Sunday, January 10, 2010

Ow! There goes my back!

The past week has brought an endless snowfall to Pittsburgh’s lovely hillsides. The city looks like a Christmas card from a distance. So, what are two city girls to do when there is 6 or so inches of snow on the ground? Go sled riding, of course. That is just what we did this past Saturday.

We set out sharply at 11am on Saturday morning dressed for warmth and filled with enthusiasm. The first item on our agenda was to purchase sleds. You’d be surprised how quickly sleds sell out when there is snow fall in da ‘burgh. Strike one, two, and three until we finally ventured to Walnut Street in Shadyside to our favorite toy store. The toy store pulled through, just having received a fresh shipment of both toboggans and saucer style sleds. We purchased one of each and set out for Schenley Park’s disc golf course.

We weren’t the only Pittsburghers amped up for some sledding, but there’s no question that we were the oldest. This didn’t bother us one bit because we are still children at heart. We each grabbed a sled and began flying down the hill with reckless abandon. Rachel decided to be adventurous and go down head first like she was an Olympic skeleton racer. Sarah decided to snap some photos of this historic event just in case these would be the last breaths that Rachel ever took. While Sarah proudly stood at the top of the hill photographing Rachel’s triumphant run, she was mistaken by several women as another mother with a small child. “Which one is yours they asked?” As she giggled and shyly confessed that she was kidless.

We quickly befriended a 4 year old boy who was at the hill with his very cold mother and older sister. This kid had the cutest smile, conned Sarah into carrying his sled up the hill, and was always up for a race. Let us tell you that running up a snowy hill time and time again is utterly exhausting. Like, every-muscle-aches-we-need-massages-desperately type of exhausting. After a solid 45 minutes of flying down the hill and climbing our way back up, we were drained and ready to head home.

We may still enjoy fun like children but we certainly can’t keep up with them. Gone are the days when we spend entire afternoons zooming down our yard, while our cocker spaniel Brittany tried to rescue us by clenching on to our coats and ripping us from our moving sleds. Two solid cups of coffee weren’t enough to rescue us from the exhaustion and aches and pains of a day out in the cold.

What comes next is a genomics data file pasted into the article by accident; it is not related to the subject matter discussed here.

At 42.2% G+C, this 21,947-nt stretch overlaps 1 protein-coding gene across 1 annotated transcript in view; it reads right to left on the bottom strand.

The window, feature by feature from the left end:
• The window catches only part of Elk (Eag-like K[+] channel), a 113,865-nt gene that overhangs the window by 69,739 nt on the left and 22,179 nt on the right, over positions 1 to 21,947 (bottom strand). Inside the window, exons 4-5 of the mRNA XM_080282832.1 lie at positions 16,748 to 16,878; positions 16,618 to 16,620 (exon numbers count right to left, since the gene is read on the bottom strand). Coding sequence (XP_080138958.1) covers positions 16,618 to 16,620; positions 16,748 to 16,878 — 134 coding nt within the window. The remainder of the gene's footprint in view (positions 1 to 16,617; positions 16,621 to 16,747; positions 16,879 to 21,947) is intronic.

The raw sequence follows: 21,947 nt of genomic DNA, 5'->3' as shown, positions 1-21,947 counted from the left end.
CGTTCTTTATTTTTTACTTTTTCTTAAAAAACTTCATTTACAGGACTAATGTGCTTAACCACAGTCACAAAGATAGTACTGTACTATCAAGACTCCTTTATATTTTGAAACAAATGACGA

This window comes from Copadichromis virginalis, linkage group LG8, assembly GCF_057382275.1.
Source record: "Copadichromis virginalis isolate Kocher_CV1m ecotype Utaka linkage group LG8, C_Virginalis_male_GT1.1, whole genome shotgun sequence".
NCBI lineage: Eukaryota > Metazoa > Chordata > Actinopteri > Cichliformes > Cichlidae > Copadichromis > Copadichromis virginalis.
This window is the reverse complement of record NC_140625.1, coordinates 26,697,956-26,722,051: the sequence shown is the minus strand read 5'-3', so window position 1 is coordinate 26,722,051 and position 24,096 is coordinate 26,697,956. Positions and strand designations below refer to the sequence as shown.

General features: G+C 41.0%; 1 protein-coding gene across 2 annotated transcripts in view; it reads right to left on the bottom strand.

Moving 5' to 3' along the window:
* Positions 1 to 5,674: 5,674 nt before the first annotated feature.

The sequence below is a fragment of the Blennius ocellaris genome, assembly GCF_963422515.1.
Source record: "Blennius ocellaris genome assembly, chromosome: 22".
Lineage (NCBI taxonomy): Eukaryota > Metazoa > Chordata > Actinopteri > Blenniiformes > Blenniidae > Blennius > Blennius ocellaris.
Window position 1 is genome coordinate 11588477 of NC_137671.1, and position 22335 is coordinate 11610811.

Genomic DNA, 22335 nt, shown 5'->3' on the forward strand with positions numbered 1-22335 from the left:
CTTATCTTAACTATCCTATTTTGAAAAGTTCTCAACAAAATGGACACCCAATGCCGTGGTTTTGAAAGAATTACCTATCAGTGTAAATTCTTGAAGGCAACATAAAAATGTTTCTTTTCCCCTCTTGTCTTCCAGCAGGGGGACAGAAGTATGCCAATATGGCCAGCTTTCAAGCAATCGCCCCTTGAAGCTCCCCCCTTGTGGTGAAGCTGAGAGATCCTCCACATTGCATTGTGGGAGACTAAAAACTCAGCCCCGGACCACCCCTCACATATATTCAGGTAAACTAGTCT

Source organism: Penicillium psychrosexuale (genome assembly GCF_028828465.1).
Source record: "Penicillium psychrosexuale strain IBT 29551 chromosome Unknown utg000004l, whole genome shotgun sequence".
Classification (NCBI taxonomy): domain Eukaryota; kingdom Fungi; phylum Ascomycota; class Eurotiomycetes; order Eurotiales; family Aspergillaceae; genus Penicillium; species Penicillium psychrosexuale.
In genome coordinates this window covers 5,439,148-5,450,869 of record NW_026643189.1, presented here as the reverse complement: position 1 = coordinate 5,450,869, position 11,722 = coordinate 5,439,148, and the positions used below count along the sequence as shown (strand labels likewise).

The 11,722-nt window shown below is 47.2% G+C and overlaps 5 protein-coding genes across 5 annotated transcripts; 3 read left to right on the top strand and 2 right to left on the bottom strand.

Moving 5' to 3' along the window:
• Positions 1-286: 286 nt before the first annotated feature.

We’re totally stoked for the next big snowfall, our sleds are ready, but maybe we’ll hit the gym first.

The Cure for Catholic Guilt

4 parts coffee, 2 parts Irish whiskey, 1 part cream, 1 tsp brown sugar, and a dash of cinnamon. Any Irish Catholic knows that this is the first thing that they want after a long mass. After a solid hour of kneeling, standing, being scolded, and struggling to keep your eyes open you need a shot in the arm to regroup.

So why after attending a Presbyterian service do we find ourselves drinking Irish coffee? The lingering guilt of not attending Catholic mass. We know that someone, somewhere is tsking us from their grave on our egregious Sunday morning error.

What brought us to a Presbyterian service on this snowy Sunday morning? Could it have been the promise of coffee and doughnuts? Could it have been curiosity? Could it have been our love of birth control and quest for world peace? Maybe it was the desire to attend a religious service that doesn’t make us feel entirely hopeless because we are already on the fast road to hell.

Being raised Catholic has molded us into religiously conflicted adults. Although we are vehemently opposed to many of the Catholic Church’s teachings on women’s status within the Church, the Church’s view on family planning, and the forced celibacy of priests we can’t help but to feel the teeniest bit guilty when Sunday morning creeps around and we have once again not graced the wooden pews with our sweet asses. Even the promise of wine at communion is not enough to make us pass through those harrowing wooden doors.

Rachel feels particularly conflicted after serving out a sentence in a Catholic high school. It is her thought that she will resume attending the Sunday morning flogging once she becomes engaged to be married so that she can butter up the priest and be married in a Catholic church. She would like to note that her attendance is just not an excuse to drink Irish coffee on a weekly basis. Sarah would be perfectly happy being married in a cave because she suffered through 4 less years of intense Catholic indoctrination.